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In the last four months, the coronavirus has not changed its tactics, but we humans in the United States have. Think back to late March, when large-scale lockdowns began in earnest in many parts of the country. What were your feelings about the COVID-19 pandemic back then? Were you worried about touching your groceries or too cautious to leave the house, or washing your hands more than you have in your entire life? Have you kept up the same vigilance, amid the balmy summer weather and calls to reopen schools?
Though there generally is adherence to public health guidelines like mask-wearing in an effort to suppress the spread of COVID-19, there are indications the perception of risk may be changing. The number of people who say they always wear masks in public has gone down slightly recently in countries like Spain, the United Kingdom, France and the U.S., according to polling by market research company YouGov.
And even as COVID-19 cases are surging to new heights across the U.S., it makes sense that people are likely to be more lax in their precautions than during the early days of the crisis, experts in risk perception say.
“We are always more frightened by a risk when it’s new,” said David Ropeik, an author and consultant who used to teach risk communication at Harvard University. “There’s a new fear that’s creeping up against and counterbalancing our fear of the disease, and it is fear or lack of control over our lives and our future.”
Nowadays, the main fear is the coronavirus, and people are grappling with how to put social distancing into practice on a daily basis. “If you think about the decisions people are making in their lives, much of our population has become intuitive epidemiologists,” said Baruch Fischhoff, a psychologist at Carnegie Mellon University.
In 2015, Fischhoff and colleagues surveyed people in the U.S. about their perception and understanding of the Ebola virus. “We asked people what ‘R-naught’ was, which we described in lay terms – for each person who gets the disease, how many people will catch it from them – and people gave us a quite good, reasonable estimate.”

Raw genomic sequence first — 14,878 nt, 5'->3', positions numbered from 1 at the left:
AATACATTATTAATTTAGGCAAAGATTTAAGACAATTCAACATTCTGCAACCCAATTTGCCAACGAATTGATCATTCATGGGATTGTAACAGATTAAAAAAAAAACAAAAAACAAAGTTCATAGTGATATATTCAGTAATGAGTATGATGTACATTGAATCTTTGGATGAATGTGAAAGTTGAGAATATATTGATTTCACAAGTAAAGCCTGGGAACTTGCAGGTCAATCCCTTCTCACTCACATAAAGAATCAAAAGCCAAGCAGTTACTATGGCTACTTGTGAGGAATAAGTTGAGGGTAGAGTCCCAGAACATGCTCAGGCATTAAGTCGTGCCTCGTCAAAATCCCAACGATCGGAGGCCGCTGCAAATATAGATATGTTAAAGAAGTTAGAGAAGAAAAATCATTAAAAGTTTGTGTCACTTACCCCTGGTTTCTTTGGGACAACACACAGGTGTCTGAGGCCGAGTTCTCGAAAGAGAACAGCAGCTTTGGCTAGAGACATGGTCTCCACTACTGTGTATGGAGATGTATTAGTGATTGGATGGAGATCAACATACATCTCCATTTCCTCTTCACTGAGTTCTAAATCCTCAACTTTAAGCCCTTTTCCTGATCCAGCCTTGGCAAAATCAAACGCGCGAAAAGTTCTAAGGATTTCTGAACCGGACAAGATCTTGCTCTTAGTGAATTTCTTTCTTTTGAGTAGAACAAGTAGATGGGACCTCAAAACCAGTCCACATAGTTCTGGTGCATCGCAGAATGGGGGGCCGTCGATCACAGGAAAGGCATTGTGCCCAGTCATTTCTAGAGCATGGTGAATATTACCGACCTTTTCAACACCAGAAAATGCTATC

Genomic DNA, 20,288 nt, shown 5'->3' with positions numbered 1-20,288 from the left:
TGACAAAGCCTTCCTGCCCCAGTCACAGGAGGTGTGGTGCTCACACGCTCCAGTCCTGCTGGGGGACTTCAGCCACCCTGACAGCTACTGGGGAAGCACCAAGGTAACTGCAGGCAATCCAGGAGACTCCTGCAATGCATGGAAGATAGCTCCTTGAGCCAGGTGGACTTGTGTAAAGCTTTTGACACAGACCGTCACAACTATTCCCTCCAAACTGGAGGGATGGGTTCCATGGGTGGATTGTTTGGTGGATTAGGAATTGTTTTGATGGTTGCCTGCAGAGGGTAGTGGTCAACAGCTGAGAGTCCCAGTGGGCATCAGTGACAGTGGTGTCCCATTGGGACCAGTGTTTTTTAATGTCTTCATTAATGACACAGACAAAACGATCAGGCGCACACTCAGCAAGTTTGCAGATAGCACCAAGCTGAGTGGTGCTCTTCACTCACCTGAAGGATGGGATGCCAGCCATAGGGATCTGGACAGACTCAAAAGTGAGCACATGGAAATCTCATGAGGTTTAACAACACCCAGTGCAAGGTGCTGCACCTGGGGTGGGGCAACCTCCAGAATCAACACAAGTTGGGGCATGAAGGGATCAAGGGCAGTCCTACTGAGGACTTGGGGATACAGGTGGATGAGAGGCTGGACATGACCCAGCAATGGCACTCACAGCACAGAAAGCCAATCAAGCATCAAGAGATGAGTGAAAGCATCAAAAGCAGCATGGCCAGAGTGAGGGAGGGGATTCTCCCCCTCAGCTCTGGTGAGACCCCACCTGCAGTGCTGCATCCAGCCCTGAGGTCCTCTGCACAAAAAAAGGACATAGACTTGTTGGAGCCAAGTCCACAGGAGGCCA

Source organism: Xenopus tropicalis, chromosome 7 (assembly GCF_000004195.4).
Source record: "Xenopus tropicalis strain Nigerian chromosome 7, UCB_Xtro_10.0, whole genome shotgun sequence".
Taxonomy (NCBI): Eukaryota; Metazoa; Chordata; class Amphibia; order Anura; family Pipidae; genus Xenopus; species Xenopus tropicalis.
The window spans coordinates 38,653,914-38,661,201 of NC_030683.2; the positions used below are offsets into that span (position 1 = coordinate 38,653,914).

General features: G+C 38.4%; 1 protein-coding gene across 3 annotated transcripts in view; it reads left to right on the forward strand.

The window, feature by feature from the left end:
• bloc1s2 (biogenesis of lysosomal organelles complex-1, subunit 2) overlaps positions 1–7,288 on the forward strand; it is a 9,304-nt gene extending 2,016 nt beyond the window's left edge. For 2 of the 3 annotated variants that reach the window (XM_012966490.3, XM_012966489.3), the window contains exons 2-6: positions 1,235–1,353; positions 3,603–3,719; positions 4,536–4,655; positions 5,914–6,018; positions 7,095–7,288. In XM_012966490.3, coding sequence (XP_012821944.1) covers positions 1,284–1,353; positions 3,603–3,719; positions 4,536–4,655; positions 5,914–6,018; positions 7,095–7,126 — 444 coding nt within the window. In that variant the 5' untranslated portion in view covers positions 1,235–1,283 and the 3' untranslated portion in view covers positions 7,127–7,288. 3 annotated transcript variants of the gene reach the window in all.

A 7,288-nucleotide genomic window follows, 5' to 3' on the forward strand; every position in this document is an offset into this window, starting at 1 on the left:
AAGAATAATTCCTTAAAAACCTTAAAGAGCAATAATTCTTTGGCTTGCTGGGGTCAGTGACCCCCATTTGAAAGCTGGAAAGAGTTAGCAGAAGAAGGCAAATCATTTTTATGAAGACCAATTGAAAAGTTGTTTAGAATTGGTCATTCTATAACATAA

“What the research finds is that if you get people’s attention and the information is presented clearly, people do pretty well” at evaluating risk, Fischhoff said.
People want to feel like they understand a hazardous, complicated situation such as an outbreak, Fischhoff contends, so they build mental models based on information they consume and have access to, and then make decisions based on how they perceive the models to work.
“They look for quantitative estimates if they can conceivably find them,” Fischhoff said. Then people essentially gamble with that knowledge.
Ropeik highlights a different way of thinking about how people respond to coronavirus risks — that emotional responses are much more important when perceiving risk. “A healthy brain, by its architecture and chemistry, guarantees that our first reaction to any input, whether it’s an external stimulus or a memory from inside the brain, will be with emotion first and reason second,” Ropeik said.
Citing the work of neuroscientist Joseph LeDoux, Ropeik said that perceived stimuli are processed by the amygdala, a part of the brain that deals in part with emotion, before they are routed to the prefrontal cortex, the seat of higher-order thinking and decision-making in the brain. The amygdala also triggers the fight or flight response, meaning fear can take hold before any deliberate thinking has taken place.
“The brain gives way more emphasis to emotion than reason,” Ropeik said.
To Jacqueline Gollan, a clinical psychologist at Northwestern University Feinberg School of Medicine, slipping vigilance may be an example of “caution fatigue,” a term she coined.
Gollan said she and colleagues first noticed this relaxation of precautions in people with depression, before the coronavirus pandemic began.
“We were seeing that a lot of patients who were suffering from depression were showing a lot of difficulty in moderating their exposure to really aversive situations,” Gollan said. “It was almost as though they just were ignoring a lot of the risk around them.” Gollan said her research found some of these patients were struggling with self-control and are less able to avoid risky situations like staying at a toxic work environment and drinking alcohol.
“With the pandemic, in general, I think it’s that people are just not interested or don’t have the energy to pay attention to the safety guidelines because they’re tired,” Gollan said. “They have mental or physical fatigue from continually dealing with the stressful situations around them. Our brains biologically adjust to alarms that are around us because it helps reduce our sense of stress, and so we will take longer to respond and we’ll start to ignore warnings.”